Latest Institute for Government Report - Westminster in an age of minorities

2 April 2015 01:00–3 April 2015 00:59

The UK once had a highly majoritarian political system, with power alternating between two dominant parties. This has now changed. The vote share of the two large parties has declined dramatically – 35% is now regarded as a winning rather than a losing vote share. This makes single-party majorities less likely (though not impossible) to achieve as greater space is created for smaller parties to establish themselves in the House of Commons.

Many of the conventions and expectations surrounding elections in the UK are designed for an era of two-party dominance and may now therefore need rethinking. We consider some of the key issues in this paper, making suggestions for what should be done up to and after the election of May 2015, as well as proposals for larger reforms to consider over the longer term.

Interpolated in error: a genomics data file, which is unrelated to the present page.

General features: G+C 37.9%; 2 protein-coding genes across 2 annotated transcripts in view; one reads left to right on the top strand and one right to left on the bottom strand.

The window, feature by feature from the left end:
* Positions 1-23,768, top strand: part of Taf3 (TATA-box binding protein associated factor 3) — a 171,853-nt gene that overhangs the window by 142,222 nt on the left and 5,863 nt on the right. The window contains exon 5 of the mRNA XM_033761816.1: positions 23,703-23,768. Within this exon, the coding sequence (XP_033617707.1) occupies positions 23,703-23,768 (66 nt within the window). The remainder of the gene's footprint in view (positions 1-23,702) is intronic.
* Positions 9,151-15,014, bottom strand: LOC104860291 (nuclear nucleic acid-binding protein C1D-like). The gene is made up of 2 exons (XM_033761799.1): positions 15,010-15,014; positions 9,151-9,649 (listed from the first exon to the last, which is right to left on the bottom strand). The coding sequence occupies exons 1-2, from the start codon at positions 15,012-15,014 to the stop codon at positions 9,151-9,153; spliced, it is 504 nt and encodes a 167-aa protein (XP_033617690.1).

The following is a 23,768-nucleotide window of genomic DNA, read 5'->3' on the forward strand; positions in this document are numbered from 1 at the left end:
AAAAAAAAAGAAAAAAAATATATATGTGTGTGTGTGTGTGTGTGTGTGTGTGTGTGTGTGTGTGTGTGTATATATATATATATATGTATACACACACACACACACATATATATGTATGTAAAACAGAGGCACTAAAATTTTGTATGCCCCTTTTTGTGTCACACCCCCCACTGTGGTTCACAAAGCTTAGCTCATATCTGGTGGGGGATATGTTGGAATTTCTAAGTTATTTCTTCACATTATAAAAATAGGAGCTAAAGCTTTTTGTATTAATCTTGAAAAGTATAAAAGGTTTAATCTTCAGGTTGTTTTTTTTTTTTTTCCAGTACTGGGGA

Visit the Institute for Government to download - Westminster in an age of minorities. How to form and sustain a government after another hung parliament


Following @NicolaSturgeon closing speech @theSNP conference yesterday, @McEwen_Nicola featured on @BBCRadio4 PM sho… https://t.co/XopFT5uDqw

19 hours ago

RT @AkashPaun: "Deal or No deal, the UK Government needs a new strategy for the Union" My blog for @CCC_Research https://t.co/FH9ACNFyIm…

20 hours ago

@AkashPaun evaluates @BorisJohnson strategy for the territorial constitution in his latest blog 'Deal or no deal, U… https://t.co/hhuXlOpTuE

20 hours ago

It is said that Greenland could be independent by 2037. One of the challenges for this is the number of powers that… https://t.co/SNCo1VDUzB

1 day ago